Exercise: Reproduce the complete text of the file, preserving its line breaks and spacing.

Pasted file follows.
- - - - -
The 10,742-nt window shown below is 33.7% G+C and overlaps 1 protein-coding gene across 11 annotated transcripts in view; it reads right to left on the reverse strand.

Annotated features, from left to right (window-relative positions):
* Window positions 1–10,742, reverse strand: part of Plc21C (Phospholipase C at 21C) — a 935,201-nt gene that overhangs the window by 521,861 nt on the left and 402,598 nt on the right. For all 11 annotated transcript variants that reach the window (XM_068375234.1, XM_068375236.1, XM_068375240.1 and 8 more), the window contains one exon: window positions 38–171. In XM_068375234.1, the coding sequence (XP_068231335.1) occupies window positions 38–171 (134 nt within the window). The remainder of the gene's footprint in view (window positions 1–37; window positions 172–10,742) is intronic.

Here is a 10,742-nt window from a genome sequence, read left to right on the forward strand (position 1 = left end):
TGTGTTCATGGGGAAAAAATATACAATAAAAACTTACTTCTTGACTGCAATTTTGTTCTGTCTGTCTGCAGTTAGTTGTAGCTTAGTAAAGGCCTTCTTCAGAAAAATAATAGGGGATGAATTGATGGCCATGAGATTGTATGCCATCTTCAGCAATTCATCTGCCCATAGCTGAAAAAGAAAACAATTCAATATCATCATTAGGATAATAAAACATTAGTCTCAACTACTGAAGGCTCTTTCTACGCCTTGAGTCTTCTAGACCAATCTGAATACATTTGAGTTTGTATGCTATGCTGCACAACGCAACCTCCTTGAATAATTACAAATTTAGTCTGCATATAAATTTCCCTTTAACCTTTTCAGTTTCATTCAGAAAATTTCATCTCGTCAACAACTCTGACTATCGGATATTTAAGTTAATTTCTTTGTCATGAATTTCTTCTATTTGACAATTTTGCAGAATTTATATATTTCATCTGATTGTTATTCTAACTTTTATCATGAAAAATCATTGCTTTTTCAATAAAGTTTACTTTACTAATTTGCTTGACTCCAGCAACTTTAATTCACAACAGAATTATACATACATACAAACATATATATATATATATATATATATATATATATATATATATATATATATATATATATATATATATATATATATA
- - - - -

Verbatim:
The 10,742-nt window shown below is 33.7% G+C and overlaps 1 protein-coding gene across 11 annotated transcripts in view; it reads right to left on the reverse strand.

Annotated features, from left to right (window-relative positions):
* Window positions 1–10,742, reverse strand: part of Plc21C (Phospholipase C at 21C) — a 935,201-nt gene that overhangs the window by 521,861 nt on the left and 402,598 nt on the right. For all 11 annotated transcript variants that reach the window (XM_068375234.1, XM_068375236.1, XM_068375240.1 and 8 more), the window contains one exon: window positions 38–171. In XM_068375234.1, the coding sequence (XP_068231335.1) occupies window positions 38–171 (134 nt within the window). The remainder of the gene's footprint in view (window positions 1–37; window positions 172–10,742) is intronic.

Here is a 10,742-nt window from a genome sequence, read left to right on the forward strand (position 1 = left end):
TGTGTTCATGGGGAAAAAATATACAATAAAAACTTACTTCTTGACTGCAATTTTGTTCTGTCTGTCTGCAGTTAGTTGTAGCTTAGTAAAGGCCTTCTTCAGAAAAATAATAGGGGATGAATTGATGGCCATGAGATTGTATGCCATCTTCAGCAATTCATCTGCCCATAGCTGAAAAAGAAAACAATTCAATATCATCATTAGGATAATAAAACATTAGTCTCAACTACTGAAGGCTCTTTCTACGCCTTGAGTCTTCTAGACCAATCTGAATACATTTGAGTTTGTATGCTATGCTGCACAACGCAACCTCCTTGAATAATTACAAATTTAGTCTGCATATAAATTTCCCTTTAACCTTTTCAGTTTCATTCAGAAAATTTCATCTCGTCAACAACTCTGACTATCGGATATTTAAGTTAATTTCTTTGTCATGAATTTCTTCTATTTGACAATTTTGCAGAATTTATATATTTCATCTGATTGTTATTCTAACTTTTATCATGAAAAATCATTGCTTTTTCAATAAAGTTTACTTTACTAATTTGCTTGACTCCAGCAACTTTAATTCACAACAGAATTATACATACATACAAACATATATATATATATATATATATATATATATATATATATATATATATATATATATATATATATATATATATATA